Cow-patty bingo games continue to be the rage at state fairs and charity fund-raisers, despite a recent protest by People for the Ethical Treatment of Animals at an event at Florida Southern College in Lakeland. In the game of patty cakes, a field is divided into squares, money is bet on each square, and a winner is declared by which square receives the first cow deposit. But in February, PETA accused organizers of the Florida Southern event both of physical abuse -- feeding the cows laxatives, which the organizers denied -- and emotional abuse, because it is such a "demeaning" and "silly" game.
Talk isn't cheap at Enron
Among the absurdities touching Enron Corp. was a report by a former employee, broadcast by NBC News, that the company ran a mock trading floor in its Houston headquarters, furnished with desks, large flat-panel computer screens and teleconference rooms, for the sole purpose of making visitors believe the company furiously traded commodities full-time. In reality, revealed the employee, the equipment was only hooked up internally. The employee "traders," who appeared to be frantically placing orders, were merely talking to each other.
The Domino theory
In February, a workplace-dispute murder in Menlo Park, Calif., was facilitated by the killer's phoning in a pizza order to Domino's and waiting until the delivery man innocently got the victim to open the door and present himself as a gunshot target. After the shots were fired, according to a neighbor who was interviewed by the San Francisco Chronicle, the pizza deliverer fled in fear. But a few minutes later another Domino's man arrived, gathered up the left-behind pizzas and resumed the delivery route.
Not quite the Special Olympics
In March, Lee Damron, 48, and Richard Cavalier, 59, dueled over a handicapped parking space in front of Oak Hill Hos-pital in Spring Hill, Fla. Damron used a sword which he carried with him, and Cavalier used a registered 9 mm handgun. The wheelchair-bound Cavalier prevailed, the gun being mightier than the sword.
Thomas Mitchell was convicted of shooting his girlfriend in Galveston, Texas, in February; she had uttered the name "New Jersey" to him, which he said was one of four names that totally enrage him. The other unmentionable names: Wisconsin, Snickers and Mars bar. Meanwhile, in Albuquerque, N.M., Leon Watson, 22, was arrested for severely beating his 2-year-old son. Watson said the kid had given him a "mad-dog" look reminiscent of gang members staring down their rivals.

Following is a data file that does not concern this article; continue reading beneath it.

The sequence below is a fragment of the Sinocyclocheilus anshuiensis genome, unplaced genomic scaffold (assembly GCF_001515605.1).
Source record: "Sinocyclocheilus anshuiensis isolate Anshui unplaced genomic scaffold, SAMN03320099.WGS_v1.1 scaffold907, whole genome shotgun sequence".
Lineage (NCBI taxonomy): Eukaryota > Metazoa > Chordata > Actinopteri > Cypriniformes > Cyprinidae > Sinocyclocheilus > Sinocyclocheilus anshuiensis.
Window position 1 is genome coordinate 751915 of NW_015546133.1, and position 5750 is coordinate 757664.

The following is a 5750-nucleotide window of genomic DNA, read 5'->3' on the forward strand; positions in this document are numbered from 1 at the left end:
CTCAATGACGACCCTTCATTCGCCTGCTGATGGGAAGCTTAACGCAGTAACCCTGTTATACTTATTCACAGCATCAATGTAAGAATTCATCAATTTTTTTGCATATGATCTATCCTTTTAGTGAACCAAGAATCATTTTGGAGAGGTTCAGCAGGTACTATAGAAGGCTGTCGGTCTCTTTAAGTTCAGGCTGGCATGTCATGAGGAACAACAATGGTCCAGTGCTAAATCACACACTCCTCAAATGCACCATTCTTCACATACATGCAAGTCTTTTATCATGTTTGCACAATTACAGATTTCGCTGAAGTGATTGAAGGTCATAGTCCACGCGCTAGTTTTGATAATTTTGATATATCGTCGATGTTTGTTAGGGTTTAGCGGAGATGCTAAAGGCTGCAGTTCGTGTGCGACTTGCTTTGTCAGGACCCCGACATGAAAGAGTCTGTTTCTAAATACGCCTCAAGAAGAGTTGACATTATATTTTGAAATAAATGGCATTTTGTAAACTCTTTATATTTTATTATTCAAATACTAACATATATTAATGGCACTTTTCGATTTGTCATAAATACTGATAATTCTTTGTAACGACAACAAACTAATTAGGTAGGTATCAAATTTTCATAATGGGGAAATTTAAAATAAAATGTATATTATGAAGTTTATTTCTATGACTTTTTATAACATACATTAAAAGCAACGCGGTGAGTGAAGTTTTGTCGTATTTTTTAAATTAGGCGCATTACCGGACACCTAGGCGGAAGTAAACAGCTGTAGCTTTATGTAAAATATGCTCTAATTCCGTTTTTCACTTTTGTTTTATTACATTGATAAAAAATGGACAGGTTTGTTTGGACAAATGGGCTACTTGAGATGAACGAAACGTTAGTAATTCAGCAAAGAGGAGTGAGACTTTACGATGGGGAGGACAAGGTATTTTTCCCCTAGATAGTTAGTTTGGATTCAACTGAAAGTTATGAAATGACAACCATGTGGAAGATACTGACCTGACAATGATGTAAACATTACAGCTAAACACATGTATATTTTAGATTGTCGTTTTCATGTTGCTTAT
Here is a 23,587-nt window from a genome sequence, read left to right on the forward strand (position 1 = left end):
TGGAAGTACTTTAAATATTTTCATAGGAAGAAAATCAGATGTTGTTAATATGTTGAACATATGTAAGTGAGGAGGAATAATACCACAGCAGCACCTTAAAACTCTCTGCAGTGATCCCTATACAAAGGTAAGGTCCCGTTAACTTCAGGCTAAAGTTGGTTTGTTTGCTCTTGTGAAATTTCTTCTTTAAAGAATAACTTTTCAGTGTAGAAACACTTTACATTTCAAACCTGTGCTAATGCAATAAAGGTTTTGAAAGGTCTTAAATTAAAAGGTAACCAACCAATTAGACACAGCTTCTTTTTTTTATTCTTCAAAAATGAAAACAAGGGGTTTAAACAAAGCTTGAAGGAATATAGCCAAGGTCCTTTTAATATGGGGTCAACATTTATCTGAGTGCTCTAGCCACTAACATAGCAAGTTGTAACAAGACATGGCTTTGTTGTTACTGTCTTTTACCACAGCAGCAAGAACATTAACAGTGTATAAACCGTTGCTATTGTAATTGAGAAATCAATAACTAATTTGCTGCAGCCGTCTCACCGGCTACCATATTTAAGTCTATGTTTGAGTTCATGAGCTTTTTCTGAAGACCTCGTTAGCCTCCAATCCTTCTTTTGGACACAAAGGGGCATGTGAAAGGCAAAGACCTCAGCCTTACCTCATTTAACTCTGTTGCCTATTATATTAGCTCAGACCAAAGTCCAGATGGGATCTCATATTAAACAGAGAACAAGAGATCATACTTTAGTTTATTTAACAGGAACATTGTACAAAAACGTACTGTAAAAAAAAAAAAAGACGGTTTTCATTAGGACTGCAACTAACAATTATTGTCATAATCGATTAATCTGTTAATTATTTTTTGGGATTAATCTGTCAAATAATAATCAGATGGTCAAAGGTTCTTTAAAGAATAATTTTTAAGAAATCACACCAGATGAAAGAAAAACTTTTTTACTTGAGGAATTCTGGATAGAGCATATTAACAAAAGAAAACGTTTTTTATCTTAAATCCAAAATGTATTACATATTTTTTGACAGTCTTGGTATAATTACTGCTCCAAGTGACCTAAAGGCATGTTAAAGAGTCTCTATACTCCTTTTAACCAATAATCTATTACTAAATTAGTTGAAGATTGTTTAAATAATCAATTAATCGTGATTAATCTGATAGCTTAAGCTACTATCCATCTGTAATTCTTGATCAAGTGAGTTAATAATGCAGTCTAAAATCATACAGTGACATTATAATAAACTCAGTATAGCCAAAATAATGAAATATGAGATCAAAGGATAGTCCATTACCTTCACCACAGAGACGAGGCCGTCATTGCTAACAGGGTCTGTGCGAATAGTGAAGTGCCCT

Rocking the boat
The Federal Court of Canada decided in February that Hugh Trainor was entitled to veterans' benefits for service during World War II despite the fact that he had been ruled medically unfit to become a member of the armed forces. The court ruled that Trainor's boat ride from Prince Edward Island to his physical exam at the recruiting-station in Nova Scotia qualified as service because it was dangerous, in that German submarines were thought to be operating in the Atlantic Ocean at the time.
The cost of freedom
A 73-year-old woman in Geneseo, Ill., was trapped by a spring-loaded newspaper vending machine in a Wal-Mart for 20 minutes until an employee volunteered to put another 50 cents in the machine to free her. ... A 23-year-old man in Bend, Ore., who was shot in the leg, cut the bullet out himself with an X-acto knife and sold it back to the shooter for $200 to hinder the prosecution's case against him. ... A protester in Amsterdam shot himself to death after taking 18 hostages and forcing a standoff with police in the former world headquarters of Philips Electronics; the man had been upset at misrepresentations about the quality of picture he would receive on his 16-by-9-inch television screen.
Ted Hudson was arrested in Casper, Wyo., in January for allegedly setting up a secret video camera in his boss's bathroom and catching the boss's wife showering. He tried to tell the boss it was just a practical joke. ... Deputy sheriff Gabriel Bruno was arrested in January and charged with placing feces in the sinks of two Rhode Island Superior Court judges. He told told authorities it was just a practical joke. ... And, in March, Idaho state Rep. Kent Higgins presented two colleagues who are early-childhood-education advocates with an "award": an old, swastika-adorned photograph of an Aryan child from the Nazi Germany breeding-scheme collection. He later told stunned legislators that it was just a little joke.